DBERR publishes statement of forthcoming regulations
The DBERR has published its annual statement setting out the legislation that will be introduced in 2008, together with other key activity by DBERR that will impact on 2008 and beyond. Among the measures are pilot schemes looking at alternative forms of dispute resolution to prepare for the abolition of the statutory dispute resolution procedures brought about by the Employment Bill.
In taking forward the recommendations of the Gibbons review of employment dispute resolution, Acas will be running a pilot in 3 regions, covering about a quarter of the population, in 2008-9. The purpose of the pilots is to obtain important information on: (i) the types of conciliation that work best; (ii) how to identify cases which will benefit from early conciliation; and (iii) the resource and staffing implications of offering earlier conciliation. National roll-out incorporating the lessons of the pilot is planned for April 2009.
Progress will also be made towards extending the right to request flexible working to parents of older children. The right to request flexible working is currently available to parents of children under the age of six (or under the age of 18 if the child is disabled) and carers of adults aged 18 or over. The Government has launched an independent review looking at how far the right should be extended. Depending on the duration of the review, the extension will come into force in October 2008 or April 2009.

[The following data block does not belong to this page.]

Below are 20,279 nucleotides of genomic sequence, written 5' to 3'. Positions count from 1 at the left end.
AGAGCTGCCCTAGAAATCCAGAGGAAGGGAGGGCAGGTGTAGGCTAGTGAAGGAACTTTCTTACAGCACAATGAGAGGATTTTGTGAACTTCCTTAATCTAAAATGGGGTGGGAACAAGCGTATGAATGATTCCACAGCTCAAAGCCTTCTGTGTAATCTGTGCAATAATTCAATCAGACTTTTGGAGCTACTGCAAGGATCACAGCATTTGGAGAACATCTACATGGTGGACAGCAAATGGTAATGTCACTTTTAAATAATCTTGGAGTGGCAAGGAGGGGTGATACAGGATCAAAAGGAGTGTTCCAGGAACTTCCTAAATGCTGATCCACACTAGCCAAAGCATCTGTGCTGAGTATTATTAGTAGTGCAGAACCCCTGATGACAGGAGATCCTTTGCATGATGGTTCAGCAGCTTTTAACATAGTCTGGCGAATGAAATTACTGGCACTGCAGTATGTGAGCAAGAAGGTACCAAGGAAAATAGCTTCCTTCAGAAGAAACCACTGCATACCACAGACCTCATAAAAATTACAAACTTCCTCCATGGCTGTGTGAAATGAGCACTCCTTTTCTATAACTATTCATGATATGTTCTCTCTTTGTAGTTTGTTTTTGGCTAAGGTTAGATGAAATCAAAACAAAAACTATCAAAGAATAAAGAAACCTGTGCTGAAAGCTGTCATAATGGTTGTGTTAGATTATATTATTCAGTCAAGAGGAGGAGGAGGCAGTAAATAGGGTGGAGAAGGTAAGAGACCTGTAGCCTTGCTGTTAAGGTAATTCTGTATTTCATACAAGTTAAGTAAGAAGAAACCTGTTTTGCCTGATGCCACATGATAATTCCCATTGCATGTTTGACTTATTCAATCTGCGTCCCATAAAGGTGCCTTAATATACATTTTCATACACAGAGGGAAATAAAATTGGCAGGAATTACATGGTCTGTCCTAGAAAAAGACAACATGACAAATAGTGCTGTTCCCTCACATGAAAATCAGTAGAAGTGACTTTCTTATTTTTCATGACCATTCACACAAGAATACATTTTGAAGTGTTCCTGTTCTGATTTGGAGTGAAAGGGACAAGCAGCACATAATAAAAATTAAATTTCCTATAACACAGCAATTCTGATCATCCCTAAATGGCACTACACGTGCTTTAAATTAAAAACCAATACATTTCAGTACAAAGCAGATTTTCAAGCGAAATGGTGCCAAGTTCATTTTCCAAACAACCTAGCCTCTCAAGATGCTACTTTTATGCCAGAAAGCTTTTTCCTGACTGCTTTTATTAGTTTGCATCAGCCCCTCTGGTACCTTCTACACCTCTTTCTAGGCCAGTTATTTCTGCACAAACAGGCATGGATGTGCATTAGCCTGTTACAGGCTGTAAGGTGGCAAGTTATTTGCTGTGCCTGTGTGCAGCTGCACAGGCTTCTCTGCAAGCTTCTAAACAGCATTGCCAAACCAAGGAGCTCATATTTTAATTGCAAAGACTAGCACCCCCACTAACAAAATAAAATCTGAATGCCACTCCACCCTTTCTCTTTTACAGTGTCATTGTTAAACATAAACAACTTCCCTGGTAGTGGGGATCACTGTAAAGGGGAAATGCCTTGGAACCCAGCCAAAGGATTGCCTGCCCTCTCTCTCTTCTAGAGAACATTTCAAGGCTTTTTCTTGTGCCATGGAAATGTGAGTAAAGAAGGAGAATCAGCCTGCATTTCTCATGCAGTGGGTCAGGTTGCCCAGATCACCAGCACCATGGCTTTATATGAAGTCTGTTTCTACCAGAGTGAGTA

The annual statement can be viewed at:
This provides summary information and comment on the subject areas covered. Where employment tribunal and appellate court cases are reported, the information does not set out all of the facts, the legal arguments presented and the judgments made in every aspect of the case. Employment law is subject to constant change either by statute or by interpretation by the courts. While every care has been taken in compiling this information, we cannot be held responsible for any errors or omissions. Specialist legal advice must be taken on any legal issues that may arise before embarking upon any formal course of action.